Today I have the honor to bring to you some lesser known facts about one of HOK’s most world renowned architects. A senior vice president in HOK’s Tampa office, Yann Weymouth is capable of supernova design – he worked with I.M. Pei on the famous Louvre glass pyramid in Paris, among other high-profile museum projects, including the entirely new, waterfront building for the Salvador Dali Museum in St. Petersburg, Florida. Chances are, you have experienced one of the places that he designed and now, once you read this interview, you will be one step closer in your six degrees of separation from one of the generation’s finest designers.
You have led an extraordinary life as an architect with projects at the Louvre and National Gallery under your belt. What has been the most meaningful project you have completed and why?
That is like asking me which one of my 3 children I love most. My projects are like my children and I love each for different reasons. While no two of the projects on which I have led the design look the same, each contributes its own innovations, and its own character. I avoid repeating past formulas or symbols or personal expressions of vanity. I hope each completed project is a compelling design of lasting architecture that works well, fulfills its mission, exceeds our client’s expectations and gives back by delighting a wider audience.
Having traveled all over the world, what city inspires you the most?
I have been fortunate to live and work in some of the world’s greatest and most interesting cities: Boston, Washington DC, New York, Miami, LA, Paris, London, Hong Kong, Istanbul and others. I try to make the most of my time wherever I find myself and draw inspiration from hidden gems. Each of these great places is centered on a great river or ocean. I am a Navy brat. I grew up moving around constantly, but always near water. I was taught sailing very young. This close contact with the wind, sea and sky made me very aware of physics, light, energy flows and the actions and reactions of certain materials to these key elements. To this day these influence my design.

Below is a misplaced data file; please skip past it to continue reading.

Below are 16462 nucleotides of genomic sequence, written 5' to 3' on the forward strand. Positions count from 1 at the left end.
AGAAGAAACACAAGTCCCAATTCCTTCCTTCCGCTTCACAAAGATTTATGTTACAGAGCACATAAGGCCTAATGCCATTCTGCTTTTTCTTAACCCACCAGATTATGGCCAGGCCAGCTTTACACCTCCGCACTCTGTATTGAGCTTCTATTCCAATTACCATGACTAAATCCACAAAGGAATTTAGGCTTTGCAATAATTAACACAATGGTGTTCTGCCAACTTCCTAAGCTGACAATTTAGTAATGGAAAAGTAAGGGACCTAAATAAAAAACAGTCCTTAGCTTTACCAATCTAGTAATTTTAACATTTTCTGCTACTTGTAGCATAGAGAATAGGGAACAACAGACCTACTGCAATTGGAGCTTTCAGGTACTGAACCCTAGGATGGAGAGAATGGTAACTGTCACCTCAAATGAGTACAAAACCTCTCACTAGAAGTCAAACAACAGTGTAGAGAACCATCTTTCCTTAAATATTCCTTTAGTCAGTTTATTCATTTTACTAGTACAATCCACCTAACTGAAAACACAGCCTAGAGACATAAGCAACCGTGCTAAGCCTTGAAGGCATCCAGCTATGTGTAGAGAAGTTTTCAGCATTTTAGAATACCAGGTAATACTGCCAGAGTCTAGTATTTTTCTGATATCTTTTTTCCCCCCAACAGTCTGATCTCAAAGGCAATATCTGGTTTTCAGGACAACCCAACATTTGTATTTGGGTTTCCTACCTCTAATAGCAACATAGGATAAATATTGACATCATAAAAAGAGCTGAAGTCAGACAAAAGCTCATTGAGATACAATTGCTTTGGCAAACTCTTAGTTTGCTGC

Who is the most interesting person you have had the opportunity to meet?
Buckminster Fuller. I met him in Greece when I was a student. I was chosen to be the scribe for a seminar of fascinating luminaries like Arnold Toynbee, Siegfried Gideon, and Margaret Mead. This was the 1960’s, but Bucky was already talking about biodiversity. The thing that was inspiring about him was his infectious enthusiasm and his conviction that any problem could be solved, and that design was more about discovery than about invention.
What are your hobbies?
I admit that I am a workaholic, so I do not make time for sailing or playing tennis, both of which I love. I am lucky that my work brings me in close contact with art, museums and galleries. Any free moments, my wife usually has me building something at home, but I am a scientist at heart and love to devour scientific publications and journals to understand the latest research.
What is your best kept secret?
That my mantra comes from Philip Johnson. He often quoted his doctor, saying, “He told me if I ever stopped working, I’ll die, so I’ll never stop working.” Philip was still working when he died at age 99. My great mentor, I.M. Pei, who just turned 93, winning commissions, and giving back to our profession. I very much hope to follow in their footsteps, continuing in some way what I love to do.